Why is it that the majority of those who begin to learn a language quit half way… or when they’re nowhere close to reaching half way?
Why does the fire with which they start off their learning process get extinguished, making them completely lose their motivation?
Did they trip over unexpected stumbling blocks which eventually caused their curiosity, ambition and enthusiasm to crash and burn?
Most language learners only want to find out the easiest way to learn a language, thinking some secret method will eventually equip them with enough linguistic skills.
But that’s not true. No matter how effective a language learning system is, you still have to use it again and again until you achieve proficiency or fluency.
The importance of being continually motivated when undertaking a task, (learning a new language in this case) is often not highlighted and people end up not giving it due attention.
Don’t make that mistake.
By now, I hope you have an idea about the language learning goals you want to set for yourself.
If so, I have this one question for you: why must you learn a language and achieve the level of proficiency in the time frame you just set for yourself?
That is, is learning a certain language well a “must” for you or a “should”?
We never achieve our “shoulds”. (“I should exercise more”, “I should stop watching TV now”, “I should improve my public speaking skills”…) We only achieve our musts (“I must finish this project by Wednesday or I’ll be fired”, “I must leave now or I’ll miss my plane”…)
But we all get what we must have.
And why is this important?
Because the majority of language learners who quit do so because of a lack of purpose.
So, must you learn that language well… and fast?
Think about it first.
Do you want, hope, wish to achieve your language goal or must you?
Or do you, while telling yourself that you want nothing but the best, hope for the best, and settle for whatever you can get?
If you are one of the latter, I want you to stop “wanting” to achieve the language goal you set for yourself in Chapter 1. I want you to stop saying to yourself “I’d very much like to achieve my language goal”, “It’d be good if I can achieve my language goal”, or “I’d rather achieve my language goals”.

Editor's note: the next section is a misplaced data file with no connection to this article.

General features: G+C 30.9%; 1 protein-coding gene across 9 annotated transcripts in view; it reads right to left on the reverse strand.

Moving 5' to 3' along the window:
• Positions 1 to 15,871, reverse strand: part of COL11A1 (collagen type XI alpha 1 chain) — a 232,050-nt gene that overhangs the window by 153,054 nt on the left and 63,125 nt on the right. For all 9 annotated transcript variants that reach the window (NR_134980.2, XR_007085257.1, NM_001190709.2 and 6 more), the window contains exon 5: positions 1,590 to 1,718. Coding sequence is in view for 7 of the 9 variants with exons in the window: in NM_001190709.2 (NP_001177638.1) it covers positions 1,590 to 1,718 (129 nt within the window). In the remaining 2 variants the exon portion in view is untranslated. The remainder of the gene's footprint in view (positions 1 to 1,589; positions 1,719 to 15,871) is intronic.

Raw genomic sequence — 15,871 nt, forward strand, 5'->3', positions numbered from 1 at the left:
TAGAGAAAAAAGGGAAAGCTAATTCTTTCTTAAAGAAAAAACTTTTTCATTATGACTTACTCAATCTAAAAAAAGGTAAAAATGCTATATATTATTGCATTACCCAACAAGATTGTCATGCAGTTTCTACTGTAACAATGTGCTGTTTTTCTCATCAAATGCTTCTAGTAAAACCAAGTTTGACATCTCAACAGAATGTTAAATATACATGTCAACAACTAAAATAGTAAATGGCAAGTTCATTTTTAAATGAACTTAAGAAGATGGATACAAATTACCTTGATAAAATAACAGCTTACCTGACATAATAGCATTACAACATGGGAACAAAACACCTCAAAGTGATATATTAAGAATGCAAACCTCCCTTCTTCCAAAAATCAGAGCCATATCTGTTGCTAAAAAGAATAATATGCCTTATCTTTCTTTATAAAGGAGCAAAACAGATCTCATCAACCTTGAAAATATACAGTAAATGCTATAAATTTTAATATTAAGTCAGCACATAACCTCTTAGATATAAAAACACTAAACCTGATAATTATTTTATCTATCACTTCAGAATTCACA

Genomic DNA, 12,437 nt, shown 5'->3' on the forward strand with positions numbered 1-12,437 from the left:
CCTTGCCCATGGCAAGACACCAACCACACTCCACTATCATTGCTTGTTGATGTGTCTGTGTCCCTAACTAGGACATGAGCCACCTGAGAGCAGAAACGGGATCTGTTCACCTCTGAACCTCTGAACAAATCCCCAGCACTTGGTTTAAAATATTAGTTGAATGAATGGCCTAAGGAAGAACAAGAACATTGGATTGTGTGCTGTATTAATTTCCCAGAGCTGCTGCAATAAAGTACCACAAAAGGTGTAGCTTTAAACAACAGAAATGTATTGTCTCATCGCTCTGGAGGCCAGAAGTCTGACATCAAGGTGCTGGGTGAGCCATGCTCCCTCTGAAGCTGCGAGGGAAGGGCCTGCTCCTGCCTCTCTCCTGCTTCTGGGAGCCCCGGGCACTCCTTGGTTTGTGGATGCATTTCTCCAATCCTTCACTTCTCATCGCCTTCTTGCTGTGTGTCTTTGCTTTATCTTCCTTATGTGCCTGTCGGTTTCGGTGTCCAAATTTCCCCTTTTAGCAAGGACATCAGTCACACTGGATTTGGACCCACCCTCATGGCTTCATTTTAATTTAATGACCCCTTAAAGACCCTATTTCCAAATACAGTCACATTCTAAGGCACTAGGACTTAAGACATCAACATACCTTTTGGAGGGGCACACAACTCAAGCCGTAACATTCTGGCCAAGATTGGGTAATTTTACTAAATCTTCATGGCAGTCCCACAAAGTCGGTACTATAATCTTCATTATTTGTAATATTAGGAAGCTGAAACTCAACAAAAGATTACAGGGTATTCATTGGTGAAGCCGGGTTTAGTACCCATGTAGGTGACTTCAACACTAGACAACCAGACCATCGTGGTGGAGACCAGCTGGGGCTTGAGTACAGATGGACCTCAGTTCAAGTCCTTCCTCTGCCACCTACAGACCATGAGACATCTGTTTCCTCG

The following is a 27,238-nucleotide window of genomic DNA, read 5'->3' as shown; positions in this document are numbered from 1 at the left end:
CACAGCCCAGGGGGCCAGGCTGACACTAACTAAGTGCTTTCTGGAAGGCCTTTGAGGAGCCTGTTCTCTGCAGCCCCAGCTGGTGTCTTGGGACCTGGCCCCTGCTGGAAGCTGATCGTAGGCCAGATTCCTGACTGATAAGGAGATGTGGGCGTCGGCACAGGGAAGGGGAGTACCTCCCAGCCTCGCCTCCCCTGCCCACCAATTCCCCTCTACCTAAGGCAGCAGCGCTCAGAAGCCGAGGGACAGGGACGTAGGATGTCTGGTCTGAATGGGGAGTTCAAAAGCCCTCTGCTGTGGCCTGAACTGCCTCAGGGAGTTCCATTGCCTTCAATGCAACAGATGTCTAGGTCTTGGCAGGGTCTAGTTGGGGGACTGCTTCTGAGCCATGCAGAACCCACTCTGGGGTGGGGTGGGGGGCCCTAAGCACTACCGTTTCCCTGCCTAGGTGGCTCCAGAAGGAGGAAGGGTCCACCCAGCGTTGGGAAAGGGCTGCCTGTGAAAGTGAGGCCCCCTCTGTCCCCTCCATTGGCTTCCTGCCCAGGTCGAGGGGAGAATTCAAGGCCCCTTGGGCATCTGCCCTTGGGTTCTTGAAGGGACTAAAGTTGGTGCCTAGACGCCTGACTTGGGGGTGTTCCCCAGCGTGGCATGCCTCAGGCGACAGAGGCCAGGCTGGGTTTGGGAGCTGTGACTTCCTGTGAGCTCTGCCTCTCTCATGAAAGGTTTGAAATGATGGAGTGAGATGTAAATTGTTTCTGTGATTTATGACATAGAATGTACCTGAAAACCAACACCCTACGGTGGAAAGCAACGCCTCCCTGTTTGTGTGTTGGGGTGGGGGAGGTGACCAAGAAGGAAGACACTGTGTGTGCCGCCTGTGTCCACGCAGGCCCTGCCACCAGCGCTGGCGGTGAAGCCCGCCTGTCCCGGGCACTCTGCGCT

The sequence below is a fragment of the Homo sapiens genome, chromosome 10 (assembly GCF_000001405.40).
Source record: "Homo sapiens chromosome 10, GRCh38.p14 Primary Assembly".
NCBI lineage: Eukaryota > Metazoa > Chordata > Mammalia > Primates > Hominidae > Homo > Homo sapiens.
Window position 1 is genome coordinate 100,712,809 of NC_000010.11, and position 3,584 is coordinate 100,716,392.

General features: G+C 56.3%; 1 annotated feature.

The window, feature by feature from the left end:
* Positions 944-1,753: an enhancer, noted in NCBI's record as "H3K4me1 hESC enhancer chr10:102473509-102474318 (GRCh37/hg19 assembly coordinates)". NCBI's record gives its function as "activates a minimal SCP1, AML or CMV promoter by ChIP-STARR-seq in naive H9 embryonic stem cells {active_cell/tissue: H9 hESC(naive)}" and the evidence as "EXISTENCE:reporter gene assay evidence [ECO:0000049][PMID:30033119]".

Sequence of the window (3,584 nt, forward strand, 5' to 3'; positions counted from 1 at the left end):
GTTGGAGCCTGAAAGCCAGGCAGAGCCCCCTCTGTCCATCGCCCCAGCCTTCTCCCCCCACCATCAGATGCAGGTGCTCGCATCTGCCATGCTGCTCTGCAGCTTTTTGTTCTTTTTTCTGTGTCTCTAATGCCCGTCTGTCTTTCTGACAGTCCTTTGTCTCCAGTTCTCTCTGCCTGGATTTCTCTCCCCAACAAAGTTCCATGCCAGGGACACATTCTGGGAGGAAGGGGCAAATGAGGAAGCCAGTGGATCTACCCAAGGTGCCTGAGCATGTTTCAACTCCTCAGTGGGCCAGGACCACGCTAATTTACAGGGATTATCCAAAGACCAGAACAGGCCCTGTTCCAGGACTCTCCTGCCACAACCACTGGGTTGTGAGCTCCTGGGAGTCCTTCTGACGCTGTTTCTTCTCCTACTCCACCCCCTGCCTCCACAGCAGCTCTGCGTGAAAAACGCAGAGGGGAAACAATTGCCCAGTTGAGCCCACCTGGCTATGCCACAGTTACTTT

Imagine the following scenarios:
- I smile to you and say, “I’d be really happy for you if you can achieve your language goal.”
- I look at you encouragingly and say, “If you achieve your goal, I’ll half the price of this book.”
- I point a gun at your head and say, “You really don’t have a choice. I swear I’ll hunt you down and kill you if you don’t achieve your language goal.”
Which one would direct you towards your actions most? Of course the third one!
If you can’t picture the above, try this.
You are going to be thrown into a foreign country, with no language assistance of any sort, and no access to your friends or bank accounts. You’ll have to find a job, rent a room and get around the country…all by yourself.
What would you do now? Slack off or learn that language which your whole life would be dependent on?
Repeat after me. Say it out loud if there’s nobody around you or if you don’t care. Murmur the following after me otherwise.
“I must achieve my language goal. It is not a hope. It is not a want. It is a must, because I have no choice.”
You don’t need to be a Star Wars fan to remember that famous line Jedi master Yoda spoke.
No, not “may the force be with you”. The other one.
“Do. Or do not. There is no try.”
For a small green guy, he sure knew what he was talking about. He was not giving Luke Skywalker an option of failure.
Once you have decided to learn a new language, reject the possibility of giving up. And do not even consider failure as an option. Don’t even think about it. The only end result that you should achieve is mastering the language.
There will be especially trying times when you feel like you are stuck in a rut. You learning curve hits a plateau and your motivation is at an all time low”. You think that you are not learning anything new or that you are not improving.
Remember one thing. You are not the only one. Many language learners have hit that plateau before.
And I’ve hit it many many times.
But what I discovered was that once you break out of it, you’ll experience an amazing improvement in your language ability.
Be patient. Keep learning. And wait for it to happen.
You have got to have patience and faith that you will get out of this rut.
Try modifying your learning system, challenge yourself a little harder than before. Or you could even just take a break. Sometimes that works wonders.